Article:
First Lady in hot soup

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  • Mafeteng councillors mull suing her for the return of ‘borrowed’ council diesel,
  • accuse her of disrupting council projects to fund her own initiatives.

Pascalinah Kabi

FIRST Lady ‘Masekoalane Majoro has landed on the wrong side of the Mafeteng District Council. This after her office “borrowed” 600 litres of diesel from the council to fuel trucks to transport building materials for two houses she is building for vulnerable families in Pitseng and Hleoheng, Leribe.

Ms Majoro admits taking the diesel for philanthropic purposes last week. She said the diesel enabled her office to “extend a helping hand” to two vulnerable families in Leribe.

This has however, not sat well with the Mafeteng councillors who accuse her of improperly taking the council diesel and disrupting council projects as a result.

The councillours allege that no documents were ever signed indicating who was responsible for “borrowing” diesel and when it would be replaced.

This is the first public fallout Ms Majoro has had with any institution since she became first lady on 20 May 2020. This after her husband, Moeketsi Majoro, replaced his All Basotho Convention (ABC) party’s leader Thomas Thabane as prime minister.

Former First Lady, ‘Maesaiah Thabane, often made headlines for allegedly interfering with government business. She was accused of commandeering ministers, government officials and resources to further her own objectives or those of her trust which was engaged in philanthropic work.

Commenting on Ms Majoro’s run-in with the Mafeteng councillors, Mohau Ntsukunyane, a councillor for Tšana-Talana in the district, this week said they were considering legal action to force the first lady to replace the “borrowed” diesel.

Mr Ntsukunyane said some unnamed individuals went to Mafeteng and collected the 600 litres diesel on behalf of the First Lady. He said the individuals had acted on the instructions of the Office of the Prime Minister.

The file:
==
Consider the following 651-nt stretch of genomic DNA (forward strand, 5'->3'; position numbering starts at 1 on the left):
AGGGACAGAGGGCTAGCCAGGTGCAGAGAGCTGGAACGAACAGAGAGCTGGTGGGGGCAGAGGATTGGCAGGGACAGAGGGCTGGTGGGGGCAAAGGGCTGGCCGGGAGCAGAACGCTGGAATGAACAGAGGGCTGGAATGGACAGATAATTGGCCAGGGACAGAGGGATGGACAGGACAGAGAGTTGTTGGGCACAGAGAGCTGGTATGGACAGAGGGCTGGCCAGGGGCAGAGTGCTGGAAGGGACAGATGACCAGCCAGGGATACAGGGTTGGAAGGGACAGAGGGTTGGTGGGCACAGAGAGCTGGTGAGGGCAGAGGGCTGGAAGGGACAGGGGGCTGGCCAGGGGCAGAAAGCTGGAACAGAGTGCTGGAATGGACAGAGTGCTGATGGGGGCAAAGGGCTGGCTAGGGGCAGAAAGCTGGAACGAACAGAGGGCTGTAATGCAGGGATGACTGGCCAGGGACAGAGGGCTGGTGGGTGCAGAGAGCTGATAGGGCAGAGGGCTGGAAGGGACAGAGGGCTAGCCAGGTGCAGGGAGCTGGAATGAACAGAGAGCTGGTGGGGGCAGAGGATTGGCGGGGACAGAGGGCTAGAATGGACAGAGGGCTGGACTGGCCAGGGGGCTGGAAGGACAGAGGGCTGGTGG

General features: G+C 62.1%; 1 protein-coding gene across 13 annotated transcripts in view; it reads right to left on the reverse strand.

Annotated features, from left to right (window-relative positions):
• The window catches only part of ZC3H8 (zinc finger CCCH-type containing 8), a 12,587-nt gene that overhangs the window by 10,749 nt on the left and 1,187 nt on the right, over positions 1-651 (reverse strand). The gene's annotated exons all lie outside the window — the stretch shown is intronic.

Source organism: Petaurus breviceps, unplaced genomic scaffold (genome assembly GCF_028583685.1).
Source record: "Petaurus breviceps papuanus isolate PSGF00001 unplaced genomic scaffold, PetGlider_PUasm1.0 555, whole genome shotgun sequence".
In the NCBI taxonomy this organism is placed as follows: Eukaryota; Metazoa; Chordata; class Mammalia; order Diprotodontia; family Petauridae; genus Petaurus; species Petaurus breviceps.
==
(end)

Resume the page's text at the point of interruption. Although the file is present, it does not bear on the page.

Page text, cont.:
“We have yellow plant stationed at Tšana-Talana doing construction work and the work is being done in line with the government budget allocations,” Mr Ntsukunyane said in an interview with the Lesotho Times.

“Towards the end of the previous financial year (in March), we bought diesel which we have been using for construction work until now when we realised that we were left with approximately 1500 litres.

“When we held our monthly meeting last Wednesday, the civil servants informed us that the Office of the Prime Minister, through Mme First Lady, had requested 600 litres of diesel which would be taken to Leribe where the First Lady is going to rehabilitate or build a house for families in Pitseng and Hleoheng. The diesel was taken without informing us.

“What surprised us is that the civil servants said there is no document indicating how many litres of diesel had been taken and how it would be reimbursed. It is then that the council decided that we were being taken for granted because we don’t even understand the involvement of the Office of the First Lady in the council which falls under the local government ministry. They left Maseru to come and get our diesel without a directive from our minister (Lehlohonolo Moramotse) or anyone else,” Mr Ntsukunyane said.

He said the Mafeteng councilors were set to meet yesterday to discuss how to get the Office of the First Lady to replace the diesel.

“We have asked our legal advisor to advise us as to who we should sue for the return of our diesel. We need to know which person we can directly approach for the replacement of the diesel. We want to know whether it is the Office of the Prime Minister we should approach.